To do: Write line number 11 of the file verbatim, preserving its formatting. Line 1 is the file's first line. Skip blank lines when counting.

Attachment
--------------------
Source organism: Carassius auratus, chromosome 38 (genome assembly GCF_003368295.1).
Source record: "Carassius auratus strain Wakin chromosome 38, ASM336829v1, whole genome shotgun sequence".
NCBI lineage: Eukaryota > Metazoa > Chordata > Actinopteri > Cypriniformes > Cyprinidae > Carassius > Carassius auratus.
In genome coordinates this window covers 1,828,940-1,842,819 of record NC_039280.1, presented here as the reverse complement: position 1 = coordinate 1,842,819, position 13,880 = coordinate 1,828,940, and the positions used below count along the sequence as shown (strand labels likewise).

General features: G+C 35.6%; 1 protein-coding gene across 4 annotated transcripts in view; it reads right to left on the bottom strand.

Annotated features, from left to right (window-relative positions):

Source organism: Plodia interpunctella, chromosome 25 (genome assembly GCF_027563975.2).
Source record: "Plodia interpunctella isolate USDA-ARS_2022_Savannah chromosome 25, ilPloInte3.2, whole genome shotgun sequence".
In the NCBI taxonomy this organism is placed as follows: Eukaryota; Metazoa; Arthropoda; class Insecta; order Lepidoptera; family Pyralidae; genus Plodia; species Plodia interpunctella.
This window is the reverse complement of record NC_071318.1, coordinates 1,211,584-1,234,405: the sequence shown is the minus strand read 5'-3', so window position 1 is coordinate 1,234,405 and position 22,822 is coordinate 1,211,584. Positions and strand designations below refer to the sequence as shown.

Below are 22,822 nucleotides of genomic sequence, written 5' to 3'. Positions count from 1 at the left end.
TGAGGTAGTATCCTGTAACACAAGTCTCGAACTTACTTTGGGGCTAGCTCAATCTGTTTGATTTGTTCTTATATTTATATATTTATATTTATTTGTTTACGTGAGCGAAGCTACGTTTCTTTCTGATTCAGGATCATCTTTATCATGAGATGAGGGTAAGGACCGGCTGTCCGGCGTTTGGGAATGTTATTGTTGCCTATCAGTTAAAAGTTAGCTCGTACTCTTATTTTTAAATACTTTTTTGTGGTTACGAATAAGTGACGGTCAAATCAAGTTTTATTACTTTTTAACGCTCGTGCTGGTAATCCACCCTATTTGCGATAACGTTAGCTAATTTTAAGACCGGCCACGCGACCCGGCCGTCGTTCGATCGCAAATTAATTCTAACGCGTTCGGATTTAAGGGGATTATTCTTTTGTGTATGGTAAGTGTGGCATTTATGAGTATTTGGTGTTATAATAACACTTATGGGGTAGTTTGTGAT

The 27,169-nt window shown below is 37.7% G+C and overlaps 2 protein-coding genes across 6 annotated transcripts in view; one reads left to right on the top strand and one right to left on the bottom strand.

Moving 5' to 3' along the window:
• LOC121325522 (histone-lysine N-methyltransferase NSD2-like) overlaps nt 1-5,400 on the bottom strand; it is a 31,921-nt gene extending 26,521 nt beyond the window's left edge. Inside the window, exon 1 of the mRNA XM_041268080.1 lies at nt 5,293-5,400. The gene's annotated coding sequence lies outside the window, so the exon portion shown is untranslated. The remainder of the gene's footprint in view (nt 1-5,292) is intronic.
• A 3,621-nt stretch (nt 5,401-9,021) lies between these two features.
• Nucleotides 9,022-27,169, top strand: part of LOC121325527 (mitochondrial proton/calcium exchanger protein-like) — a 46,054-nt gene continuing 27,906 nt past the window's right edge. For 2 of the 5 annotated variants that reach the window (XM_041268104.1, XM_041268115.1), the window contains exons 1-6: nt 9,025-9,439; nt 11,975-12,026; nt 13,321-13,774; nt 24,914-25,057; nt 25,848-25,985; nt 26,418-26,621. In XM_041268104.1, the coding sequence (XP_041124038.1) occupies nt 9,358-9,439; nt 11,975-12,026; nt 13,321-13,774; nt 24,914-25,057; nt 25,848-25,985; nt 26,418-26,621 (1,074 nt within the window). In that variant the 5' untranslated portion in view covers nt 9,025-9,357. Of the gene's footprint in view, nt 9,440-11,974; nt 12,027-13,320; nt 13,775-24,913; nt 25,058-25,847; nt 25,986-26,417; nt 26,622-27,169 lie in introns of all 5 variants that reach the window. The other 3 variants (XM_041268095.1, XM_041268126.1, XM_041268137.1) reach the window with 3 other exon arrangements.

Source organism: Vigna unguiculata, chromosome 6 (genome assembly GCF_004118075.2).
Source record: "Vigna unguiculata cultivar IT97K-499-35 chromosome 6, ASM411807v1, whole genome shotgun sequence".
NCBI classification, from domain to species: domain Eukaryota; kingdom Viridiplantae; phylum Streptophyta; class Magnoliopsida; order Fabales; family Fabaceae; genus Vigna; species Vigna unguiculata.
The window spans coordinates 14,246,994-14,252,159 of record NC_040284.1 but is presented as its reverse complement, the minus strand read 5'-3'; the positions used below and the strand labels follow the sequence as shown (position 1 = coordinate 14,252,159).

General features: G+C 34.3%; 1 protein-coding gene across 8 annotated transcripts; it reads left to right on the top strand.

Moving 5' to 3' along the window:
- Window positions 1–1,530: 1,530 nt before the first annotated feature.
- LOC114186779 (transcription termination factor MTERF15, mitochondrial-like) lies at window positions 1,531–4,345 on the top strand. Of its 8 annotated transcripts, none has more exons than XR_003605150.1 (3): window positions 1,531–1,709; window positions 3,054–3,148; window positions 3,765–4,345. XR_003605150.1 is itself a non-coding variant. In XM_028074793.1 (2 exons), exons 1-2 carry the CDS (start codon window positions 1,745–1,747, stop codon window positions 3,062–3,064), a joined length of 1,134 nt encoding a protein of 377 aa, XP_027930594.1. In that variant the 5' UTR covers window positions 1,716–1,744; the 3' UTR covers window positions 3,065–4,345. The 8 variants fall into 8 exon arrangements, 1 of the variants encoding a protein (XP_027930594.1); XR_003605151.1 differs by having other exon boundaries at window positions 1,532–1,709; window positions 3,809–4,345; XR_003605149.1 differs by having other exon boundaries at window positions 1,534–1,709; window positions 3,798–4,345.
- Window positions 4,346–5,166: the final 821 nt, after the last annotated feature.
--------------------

Below are 22,822 nucleotides of genomic sequence, written 5' to 3'. Positions count from 1 at the left end.